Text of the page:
During the annual hummingbird migration, thousands of miniature birds buzz across Colorado northward to their breeding grounds and then in the opposite direction to southern winter homes. At most, the state records 11 different species. The first usually arrives in late April, and the last leaves by early September. You can see some migrants during the entire timeframe between spring and fall, as males start migrating earlier than females and juveniles, and each species has a bit different season.
Colorado hummer species
The most common native breeders are broad-tailed hummingbirds (Selasphorus platycercus), often observed in the areas west of Colorado Springs. Black-chinned hummingbird (Archilochus alexandri) also breeds in Colorado, widespread from deserts across to mountain forests. If you come in July or August, expect numerous rufous hummingbirds (Selasphorus rufus). The fourth most frequent passerby is the calliope hummingbird (Stellula calliope), the smallest avian migrant here in the US.
Apart from Colorado regulars, you can sporadically catch a glimpse of magnificent or refulgent hummingbirds (Eugenes fulgens) twice as big as other species, the exceptionally vocal Anna's hummingbirds (Calypte anna), and costa's hummingbirds (Calypte costae) known as the "desert hummer."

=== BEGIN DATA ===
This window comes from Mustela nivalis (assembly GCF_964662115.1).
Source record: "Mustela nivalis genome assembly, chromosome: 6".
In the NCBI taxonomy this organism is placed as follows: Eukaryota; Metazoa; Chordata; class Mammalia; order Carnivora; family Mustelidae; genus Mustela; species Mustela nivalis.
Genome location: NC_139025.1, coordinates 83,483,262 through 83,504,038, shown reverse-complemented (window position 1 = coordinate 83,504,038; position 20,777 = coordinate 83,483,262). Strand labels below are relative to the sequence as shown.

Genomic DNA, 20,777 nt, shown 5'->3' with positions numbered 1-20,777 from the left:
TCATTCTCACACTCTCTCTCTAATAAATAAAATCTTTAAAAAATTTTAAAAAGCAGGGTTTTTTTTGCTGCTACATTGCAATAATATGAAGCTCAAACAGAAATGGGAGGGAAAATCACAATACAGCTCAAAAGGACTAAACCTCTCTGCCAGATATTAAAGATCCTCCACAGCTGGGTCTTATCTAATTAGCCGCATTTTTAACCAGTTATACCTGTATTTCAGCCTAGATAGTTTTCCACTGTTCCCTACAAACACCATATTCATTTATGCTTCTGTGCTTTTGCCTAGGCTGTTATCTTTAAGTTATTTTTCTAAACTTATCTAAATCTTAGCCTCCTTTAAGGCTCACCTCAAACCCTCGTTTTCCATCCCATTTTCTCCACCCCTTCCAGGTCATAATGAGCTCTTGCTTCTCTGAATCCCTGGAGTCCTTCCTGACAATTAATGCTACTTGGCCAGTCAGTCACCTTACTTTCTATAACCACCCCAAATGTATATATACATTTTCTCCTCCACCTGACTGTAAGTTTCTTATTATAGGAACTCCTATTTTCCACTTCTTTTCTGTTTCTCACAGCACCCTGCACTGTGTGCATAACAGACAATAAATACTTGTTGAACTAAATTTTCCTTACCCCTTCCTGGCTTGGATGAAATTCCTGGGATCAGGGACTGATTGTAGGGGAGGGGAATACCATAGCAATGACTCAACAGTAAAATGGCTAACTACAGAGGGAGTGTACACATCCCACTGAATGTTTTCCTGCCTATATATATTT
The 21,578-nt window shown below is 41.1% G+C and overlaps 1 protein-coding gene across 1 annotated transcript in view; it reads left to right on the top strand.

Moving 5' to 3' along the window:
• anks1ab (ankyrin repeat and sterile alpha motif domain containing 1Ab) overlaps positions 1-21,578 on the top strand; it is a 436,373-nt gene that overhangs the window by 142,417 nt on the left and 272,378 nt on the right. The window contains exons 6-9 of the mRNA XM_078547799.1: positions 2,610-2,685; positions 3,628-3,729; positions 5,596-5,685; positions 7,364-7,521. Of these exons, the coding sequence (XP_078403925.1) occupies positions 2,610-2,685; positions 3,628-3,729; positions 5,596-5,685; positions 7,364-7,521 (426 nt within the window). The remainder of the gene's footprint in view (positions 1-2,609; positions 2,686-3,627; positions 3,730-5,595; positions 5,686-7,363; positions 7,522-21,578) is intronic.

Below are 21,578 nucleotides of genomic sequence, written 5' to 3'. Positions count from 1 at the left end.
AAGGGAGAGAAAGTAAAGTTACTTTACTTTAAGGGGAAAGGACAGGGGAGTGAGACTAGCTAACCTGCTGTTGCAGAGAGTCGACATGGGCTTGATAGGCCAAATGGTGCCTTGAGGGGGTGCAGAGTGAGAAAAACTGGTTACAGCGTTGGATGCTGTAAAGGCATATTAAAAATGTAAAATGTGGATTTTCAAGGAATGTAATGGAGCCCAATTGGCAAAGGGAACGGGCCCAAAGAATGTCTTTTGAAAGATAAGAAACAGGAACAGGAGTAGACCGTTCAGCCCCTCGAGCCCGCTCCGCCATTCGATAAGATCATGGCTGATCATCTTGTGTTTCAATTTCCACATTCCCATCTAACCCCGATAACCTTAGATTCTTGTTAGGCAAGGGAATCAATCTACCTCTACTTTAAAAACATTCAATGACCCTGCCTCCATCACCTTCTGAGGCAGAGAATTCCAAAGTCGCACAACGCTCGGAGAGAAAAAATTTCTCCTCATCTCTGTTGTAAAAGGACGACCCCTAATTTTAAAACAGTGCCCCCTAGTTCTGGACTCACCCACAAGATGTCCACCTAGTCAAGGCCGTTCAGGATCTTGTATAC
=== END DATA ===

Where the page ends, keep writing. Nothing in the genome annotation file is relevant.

Where to look for these birds?
You can find these little ones anywhere in the state, should it be the Rocky Mountains, Gunnison National Forest, or a backyard in Denver. The easiest way to attract some hungry fellows is to set up a bird feeder in your garden. Fill it up with some artificial nectar made from one cup of sugar dissolved in 4 cups of tap water. Please do not add any crimson dye, as it could harm the birds. Also, make sure to change sweet water and clean the feeder every other day in hot summer weather.
Fun facts about hummingbirds
Did you know that a hummer's tiny heart beats 1,250 times per minute when flying in contrast to 250 beats at rest? To complete a long-distance journey, migrating birds must keep a high energy level and hence need much more nourishment. An average hummingbird gains 25–40% of its weight during the season. So every feeder is appreciated.